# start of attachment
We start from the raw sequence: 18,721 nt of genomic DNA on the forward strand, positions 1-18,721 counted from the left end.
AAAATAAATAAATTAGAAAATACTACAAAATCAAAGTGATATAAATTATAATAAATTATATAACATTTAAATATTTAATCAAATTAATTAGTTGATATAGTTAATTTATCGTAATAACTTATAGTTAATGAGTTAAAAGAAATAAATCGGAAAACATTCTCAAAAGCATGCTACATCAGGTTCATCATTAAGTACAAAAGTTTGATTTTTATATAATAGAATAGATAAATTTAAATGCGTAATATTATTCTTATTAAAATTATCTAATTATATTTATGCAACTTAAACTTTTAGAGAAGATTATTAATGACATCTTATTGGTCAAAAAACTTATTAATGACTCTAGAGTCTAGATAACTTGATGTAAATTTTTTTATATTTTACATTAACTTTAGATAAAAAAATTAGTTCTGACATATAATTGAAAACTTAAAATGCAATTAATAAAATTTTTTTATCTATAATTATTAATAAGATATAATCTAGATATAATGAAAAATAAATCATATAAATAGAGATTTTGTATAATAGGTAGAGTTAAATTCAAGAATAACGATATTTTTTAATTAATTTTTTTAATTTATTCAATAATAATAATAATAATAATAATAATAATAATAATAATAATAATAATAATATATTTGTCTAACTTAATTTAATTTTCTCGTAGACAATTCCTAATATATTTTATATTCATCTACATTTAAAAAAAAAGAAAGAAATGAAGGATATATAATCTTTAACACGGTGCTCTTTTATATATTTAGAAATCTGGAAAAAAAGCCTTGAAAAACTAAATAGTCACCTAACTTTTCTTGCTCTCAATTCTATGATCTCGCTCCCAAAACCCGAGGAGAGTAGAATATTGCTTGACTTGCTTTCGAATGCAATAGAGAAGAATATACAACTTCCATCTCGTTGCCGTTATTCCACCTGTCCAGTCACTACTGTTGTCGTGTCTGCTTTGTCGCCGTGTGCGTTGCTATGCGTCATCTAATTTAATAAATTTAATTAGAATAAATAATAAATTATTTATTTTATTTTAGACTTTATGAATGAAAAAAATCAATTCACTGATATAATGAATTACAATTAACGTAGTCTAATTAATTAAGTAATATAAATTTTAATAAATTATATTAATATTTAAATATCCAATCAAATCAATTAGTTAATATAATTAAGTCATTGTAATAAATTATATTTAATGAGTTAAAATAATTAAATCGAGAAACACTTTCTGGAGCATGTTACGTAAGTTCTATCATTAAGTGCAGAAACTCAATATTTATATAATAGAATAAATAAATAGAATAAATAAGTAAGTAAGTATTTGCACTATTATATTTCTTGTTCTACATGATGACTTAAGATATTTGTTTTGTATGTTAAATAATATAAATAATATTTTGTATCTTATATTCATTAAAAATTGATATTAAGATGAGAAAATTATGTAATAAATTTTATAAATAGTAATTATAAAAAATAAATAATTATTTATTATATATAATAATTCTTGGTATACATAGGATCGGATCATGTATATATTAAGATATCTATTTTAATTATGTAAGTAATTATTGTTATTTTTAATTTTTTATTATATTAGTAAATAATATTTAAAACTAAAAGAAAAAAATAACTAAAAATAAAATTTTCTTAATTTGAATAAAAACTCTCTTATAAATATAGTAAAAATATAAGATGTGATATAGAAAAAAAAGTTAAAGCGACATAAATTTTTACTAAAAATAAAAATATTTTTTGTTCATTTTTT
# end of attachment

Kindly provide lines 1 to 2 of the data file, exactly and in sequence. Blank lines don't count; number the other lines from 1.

We start from the raw sequence: 18,721 nt of genomic DNA on the forward strand, positions 1-18,721 counted from the left end.
AAAATAAATAAATTAGAAAATACTACAAAATCAAAGTGATATAAATTATAATAAATTATATAACATTTAAATATTTAATCAAATTAATTAGTTGATATAGTTAATTTATCGTAATAACTTATAGTTAATGAGTTAAAAGAAATAAATCGGAAAACATTCTCAAAAGCATGCTACATCAGGTTCATCATTAAGTACAAAAGTTTGATTTTTATATAATAGAATAGATAAATTTAAATGCGTAATATTATTCTTATTAAAATTATCTAATTATATTTATGCAACTTAAACTTTTAGAGAAGATTATTAATGACATCTTATTGGTCAAAAAACTTATTAATGACTCTAGAGTCTAGATAACTTGATGTAAATTTTTTTATATTTTACATTAACTTTAGATAAAAAAATTAGTTCTGACATATAATTGAAAACTTAAAATGCAATTAATAAAATTTTTTTATCTATAATTATTAATAAGATATAATCTAGATATAATGAAAAATAAATCATATAAATAGAGATTTTGTATAATAGGTAGAGTTAAATTCAAGAATAACGATATTTTTTAATTAATTTTTTTAATTTATTCAATAATAATAATAATAATAATAATAATAATAATAATAATAATAATAATAATATATTTGTCTAACTTAATTTAATTTTCTCGTAGACAATTCCTAATATATTTTATATTCATCTACATTTAAAAAAAAAGAAAGAAATGAAGGATATATAATCTTTAACACGGTGCTCTTTTATATATTTAGAAATCTGGAAAAAAAGCCTTGAAAAACTAAATAGTCACCTAACTTTTCTTGCTCTCAATTCTATGATCTCGCTCCCAAAACCCGAGGAGAGTAGAATATTGCTTGACTTGCTTTCGAATGCAATAGAGAAGAATATACAACTTCCATCTCGTTGCCGTTATTCCACCTGTCCAGTCACTACTGTTGTCGTGTCTGCTTTGTCGCCGTGTGCGTTGCTATGCGTCATCTAATTTAATAAATTTAATTAGAATAAATAATAAATTATTTATTTTATTTTAGACTTTATGAATGAAAAAAATCAATTCACTGATATAATGAATTACAATTAACGTAGTCTAATTAATTAAGTAATATAAATTTTAATAAATTATATTAATATTTAAATATCCAATCAAATCAATTAGTTAATATAATTAAGTCATTGTAATAAATTATATTTAATGAGTTAAAATAATTAAATCGAGAAACACTTTCTGGAGCATGTTACGTAAGTTCTATCATTAAGTGCAGAAACTCAATATTTATATAATAGAATAAATAAATAGAATAAATAAGTAAGTAAGTATTTGCACTATTATATTTCTTGTTCTACATGATGACTTAAGATATTTGTTTTGTATGTTAAATAATATAAATAATATTTTGTATCTTATATTCATTAAAAATTGATATTAAGATGAGAAAATTATGTAATAAATTTTATAAATAGTAATTATAAAAAATAAATAATTATTTATTATATATAATAATTCTTGGTATACATAGGATCGGATCATGTATATATTAAGATATCTATTTTAATTATGTAAGTAATTATTGTTATTTTTAATTTTTTATTATATTAGTAAATAATATTTAAAACTAAAAGAAAAAAATAACTAAAAATAAAATTTTCTTAATTTGAATAAAAACTCTCTTATAAATATAGTAAAAATATAAGATGTGATATAGAAAAAAAAGTTAAAGCGACATAAATTTTTACTAAAAATAAAAATATTTTTTGTTCATTTTTT